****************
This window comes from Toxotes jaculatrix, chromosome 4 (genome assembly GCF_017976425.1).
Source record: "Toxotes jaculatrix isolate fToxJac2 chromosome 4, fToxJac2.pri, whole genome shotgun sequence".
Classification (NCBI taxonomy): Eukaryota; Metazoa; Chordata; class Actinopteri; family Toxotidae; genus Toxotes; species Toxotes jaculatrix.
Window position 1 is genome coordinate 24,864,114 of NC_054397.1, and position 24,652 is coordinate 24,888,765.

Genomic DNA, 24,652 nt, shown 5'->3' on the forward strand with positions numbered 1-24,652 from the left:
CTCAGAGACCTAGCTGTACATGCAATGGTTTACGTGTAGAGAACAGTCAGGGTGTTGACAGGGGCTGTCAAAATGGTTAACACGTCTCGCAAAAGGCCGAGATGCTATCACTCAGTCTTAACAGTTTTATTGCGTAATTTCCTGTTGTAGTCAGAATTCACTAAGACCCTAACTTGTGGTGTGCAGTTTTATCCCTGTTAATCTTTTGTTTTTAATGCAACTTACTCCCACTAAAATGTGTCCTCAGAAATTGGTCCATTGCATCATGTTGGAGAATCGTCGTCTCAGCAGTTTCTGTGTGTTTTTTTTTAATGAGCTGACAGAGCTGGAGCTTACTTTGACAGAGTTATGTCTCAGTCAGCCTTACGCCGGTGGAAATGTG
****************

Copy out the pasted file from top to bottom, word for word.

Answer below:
This window comes from Toxotes jaculatrix, chromosome 4 (genome assembly GCF_017976425.1).
Source record: "Toxotes jaculatrix isolate fToxJac2 chromosome 4, fToxJac2.pri, whole genome shotgun sequence".
Classification (NCBI taxonomy): Eukaryota; Metazoa; Chordata; class Actinopteri; family Toxotidae; genus Toxotes; species Toxotes jaculatrix.
Window position 1 is genome coordinate 24,864,114 of NC_054397.1, and position 24,652 is coordinate 24,888,765.

Genomic DNA, 24,652 nt, shown 5'->3' on the forward strand with positions numbered 1-24,652 from the left:
CTCAGAGACCTAGCTGTACATGCAATGGTTTACGTGTAGAGAACAGTCAGGGTGTTGACAGGGGCTGTCAAAATGGTTAACACGTCTCGCAAAAGGCCGAGATGCTATCACTCAGTCTTAACAGTTTTATTGCGTAATTTCCTGTTGTAGTCAGAATTCACTAAGACCCTAACTTGTGGTGTGCAGTTTTATCCCTGTTAATCTTTTGTTTTTAATGCAACTTACTCCCACTAAAATGTGTCCTCAGAAATTGGTCCATTGCATCATGTTGGAGAATCGTCGTCTCAGCAGTTTCTGTGTGTTTTTTTTTAATGAGCTGACAGAGCTGGAGCTTACTTTGACAGAGTTATGTCTCAGTCAGCCTTACGCCGGTGGAAATGTG